Music for the Masses

The Battle of Harlaw was fought in the north of Scotland in 1411. Part of an ongoing feudal dispute over the Earldom of Ross, it was a largely unmemorable affair which ended in a tactical stalemate.  The locals did, however, note its extreme ferocity by the standards of the time, with around 1500 dead by the end of the day. They called it “Red Harlaw” and it inspired contemporary bards to write the odd ballad. Were it not for the fact that those songs have survived and are still being sung today, the skirmish might have passed out of history entirely.

Just like Harlaw, people throughout history remembered wars and battles and the impact and privations it had on their lives. Because many could not read or write, they marked their history in song. Few are as old as The Battle of Harlaw: the majority commemorate the Napoleonic Wars and the Jacobite uprisings. Others belong to lesser-known causes such as the doomed Desmond rebellions of Ireland. Yet more are grisly bits of social commentary, reminding ordinary folk of the awful fates that awaited those unlucky enough to be press-ganged into the navy or foolish enough to take the King’s shilling and enlist in the army.

Given how rich these songs are in detail, and how their arrangements were composed to appeal to popular sentiment, it seems astonishing that they’re not more widely used as the backdrop to historical wargames. After all, although modern folk singers perform these songs and own copyright on those recordings, the lyrics and tunes themselves belong to no-one. Video game music producers are free to arrange, adapt and reuse them as they wish. In an industry of relatively tight margins, it would seem an obvious place to make some savings while enormously enhancing the atmosphere and historical pedigree of a game.

Assassins vs pirates oh my! (image via Joshua Livingston)

The reason, I suspect, is that folk music has become deeply unfashionable since its most recent heyday in the early seventies. It’s seen as the preserve of peculiar, sandal-wearing beatniks, the very antithesis of the way many historical gamers like to think of themselves. Yet the majority of modern folk musicians experiment widely. Some, such as Jim Moray, even incorporate elements of electronic and hip-hop into their arrangements of ancient songs.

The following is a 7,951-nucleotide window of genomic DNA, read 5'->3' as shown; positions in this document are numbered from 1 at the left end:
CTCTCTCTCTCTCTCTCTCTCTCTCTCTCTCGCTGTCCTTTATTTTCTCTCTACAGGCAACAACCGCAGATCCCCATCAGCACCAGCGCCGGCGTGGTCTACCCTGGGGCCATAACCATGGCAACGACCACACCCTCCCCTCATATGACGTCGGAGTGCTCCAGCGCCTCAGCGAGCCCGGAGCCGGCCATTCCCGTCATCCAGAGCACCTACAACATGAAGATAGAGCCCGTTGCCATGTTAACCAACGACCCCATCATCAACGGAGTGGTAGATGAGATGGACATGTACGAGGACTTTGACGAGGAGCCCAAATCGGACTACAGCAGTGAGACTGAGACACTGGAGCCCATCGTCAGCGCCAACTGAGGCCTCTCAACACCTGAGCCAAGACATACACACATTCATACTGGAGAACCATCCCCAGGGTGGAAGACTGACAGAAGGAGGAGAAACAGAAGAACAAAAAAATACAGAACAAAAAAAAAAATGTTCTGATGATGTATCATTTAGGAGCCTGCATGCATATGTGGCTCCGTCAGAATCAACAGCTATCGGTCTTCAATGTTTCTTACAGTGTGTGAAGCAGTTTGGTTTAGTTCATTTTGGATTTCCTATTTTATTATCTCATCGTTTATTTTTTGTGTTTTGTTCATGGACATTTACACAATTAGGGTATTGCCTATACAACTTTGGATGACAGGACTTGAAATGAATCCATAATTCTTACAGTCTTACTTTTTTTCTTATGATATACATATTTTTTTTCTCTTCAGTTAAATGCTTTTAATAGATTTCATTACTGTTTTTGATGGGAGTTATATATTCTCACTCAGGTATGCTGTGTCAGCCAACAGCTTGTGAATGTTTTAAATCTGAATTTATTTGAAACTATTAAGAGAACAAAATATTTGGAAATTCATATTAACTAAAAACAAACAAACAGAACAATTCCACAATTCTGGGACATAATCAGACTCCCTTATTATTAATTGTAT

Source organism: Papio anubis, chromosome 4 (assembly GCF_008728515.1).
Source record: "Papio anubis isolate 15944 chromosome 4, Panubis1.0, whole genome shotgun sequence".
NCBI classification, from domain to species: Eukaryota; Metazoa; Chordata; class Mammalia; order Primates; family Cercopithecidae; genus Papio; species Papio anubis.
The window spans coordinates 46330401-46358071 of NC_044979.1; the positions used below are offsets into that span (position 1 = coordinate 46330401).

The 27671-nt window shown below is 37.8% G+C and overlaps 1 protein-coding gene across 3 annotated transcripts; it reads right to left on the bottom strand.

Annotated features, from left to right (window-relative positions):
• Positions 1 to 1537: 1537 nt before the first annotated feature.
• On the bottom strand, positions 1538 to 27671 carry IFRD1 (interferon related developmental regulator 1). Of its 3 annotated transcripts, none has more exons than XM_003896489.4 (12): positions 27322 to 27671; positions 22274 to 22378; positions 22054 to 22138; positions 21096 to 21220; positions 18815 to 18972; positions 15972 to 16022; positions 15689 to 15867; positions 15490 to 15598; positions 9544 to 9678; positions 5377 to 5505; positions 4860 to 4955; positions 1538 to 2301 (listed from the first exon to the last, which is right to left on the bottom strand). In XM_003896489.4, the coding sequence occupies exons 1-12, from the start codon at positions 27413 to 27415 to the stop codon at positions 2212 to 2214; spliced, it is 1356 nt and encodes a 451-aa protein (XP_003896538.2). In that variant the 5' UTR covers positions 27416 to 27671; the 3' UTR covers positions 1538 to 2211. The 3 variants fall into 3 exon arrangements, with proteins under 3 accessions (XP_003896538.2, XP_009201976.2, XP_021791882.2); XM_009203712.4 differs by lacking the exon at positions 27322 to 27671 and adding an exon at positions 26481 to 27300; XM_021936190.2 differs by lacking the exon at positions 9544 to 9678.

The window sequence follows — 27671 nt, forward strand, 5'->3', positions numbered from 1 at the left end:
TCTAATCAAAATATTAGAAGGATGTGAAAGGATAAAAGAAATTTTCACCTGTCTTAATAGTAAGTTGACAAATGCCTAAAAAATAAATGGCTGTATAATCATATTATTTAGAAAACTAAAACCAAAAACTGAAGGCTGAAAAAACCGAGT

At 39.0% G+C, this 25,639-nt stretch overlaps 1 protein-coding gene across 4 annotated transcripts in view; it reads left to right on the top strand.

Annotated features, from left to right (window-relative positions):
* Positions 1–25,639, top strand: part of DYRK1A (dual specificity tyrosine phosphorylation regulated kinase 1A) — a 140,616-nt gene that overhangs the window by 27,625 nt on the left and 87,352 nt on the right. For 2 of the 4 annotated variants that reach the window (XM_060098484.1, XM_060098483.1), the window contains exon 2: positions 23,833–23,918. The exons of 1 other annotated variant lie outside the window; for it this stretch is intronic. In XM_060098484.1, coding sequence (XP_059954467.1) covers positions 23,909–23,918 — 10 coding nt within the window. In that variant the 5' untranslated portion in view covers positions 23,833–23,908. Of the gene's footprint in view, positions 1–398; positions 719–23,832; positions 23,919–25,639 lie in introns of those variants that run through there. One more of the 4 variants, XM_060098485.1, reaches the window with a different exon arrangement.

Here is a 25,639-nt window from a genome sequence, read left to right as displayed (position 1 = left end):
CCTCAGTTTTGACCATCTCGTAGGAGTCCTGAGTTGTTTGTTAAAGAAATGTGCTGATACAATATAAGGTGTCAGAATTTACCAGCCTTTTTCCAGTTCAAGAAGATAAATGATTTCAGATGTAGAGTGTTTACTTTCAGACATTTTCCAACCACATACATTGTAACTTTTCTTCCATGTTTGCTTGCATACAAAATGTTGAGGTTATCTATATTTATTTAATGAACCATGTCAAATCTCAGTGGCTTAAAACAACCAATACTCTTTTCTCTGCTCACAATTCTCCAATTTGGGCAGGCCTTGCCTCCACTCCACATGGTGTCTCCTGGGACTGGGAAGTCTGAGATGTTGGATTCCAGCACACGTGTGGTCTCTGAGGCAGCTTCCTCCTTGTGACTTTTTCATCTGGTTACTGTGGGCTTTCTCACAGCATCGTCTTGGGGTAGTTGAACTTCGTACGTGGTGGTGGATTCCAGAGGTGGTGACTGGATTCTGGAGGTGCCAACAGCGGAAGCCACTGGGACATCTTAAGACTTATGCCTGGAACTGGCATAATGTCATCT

Recently a game did take the plunge and showcase how brilliant traditional music can be when used in the right place. But it wasn’t a wargame: it was Black Flag from the Assassin’s Creed franchise. Themed around piracy in the West Indies, the protagonist could collect sea shanties for their crew. These call and response songs were used on board ship to help sailors co-ordinate mass labour such as hauling heavy ropes. Many critics commented on how much they added to the game’s setting, and many gamers took enjoyed collecting and hearing the tunes as they played. It wasn’t history, but it proved there was an appetite for this material in gaming.

Yet almost no-one seems to have run with the baton. The only exception I know of is upcoming title Nantucket from Italian studio Picaresque. It’s a more appealing affair than Black Flag to those of a wargaming bent. Not only is it a strategy game but it’s rooted in the solid history of the US whaling industry.

“We wanted to give players the chance to live the Golden Age of American whaling,” Daniele Monaco, the game’s lead developer told me. “It’s through the adventures of Ishmael, the protagonist of Herman Melville’s Moby Dick. To accomplish this, we put a lot of effort into the artistic side of the game, including music. We worked with music composer Carlos Sánchez de Medina to have classical music pieces to accompany the players during their days at sea and then we worked on sea shanties to underline specific moments in the game.”

A development mock-up of Nantucket’s tactical combat

I asked him why they’d chosen to use folk songs in particular. “Shanties are probably the most iconic songs of the life at sea, so we made them part of the game but also of all the communication side related to the game,” he replied.  “Our first trailer featured an instrumental version of the shanty ‘Rolling Down to Old Maui’, from composer Ivan Ciavarella.”

If you listen to a sung version of Old Maui, it gives a clear idea of the power that folk music has in illustrating historical games. It’s so evocative of the horrors of six-month whaling tours in the high arctic, and the anticipation of returning home that it offers an incredible sense of time and place. Daniele explained that they’d chosen other shanties for the game, such as Bonnie Ship The Diamond based more on historical accuracy than personal taste.

The last true folk song I know of to come from the battlefield is Farewell to Sicily, composed by a soldier on the Mediterranean front of World War 2. But modern folk singers keep the spirit alive with their own compositions exploring the horrors of modern conflicts such as the Falklands and the Iraq war. We may not need songs to record our history any more. But in this age of digital images and sanitised news, perhaps we still need them to remind us of why war is best kept on the screen and the tabletop.

There is a Spotify playlist to accompany this piece, with some relevant songs arranged in chronological order of the events they portray.


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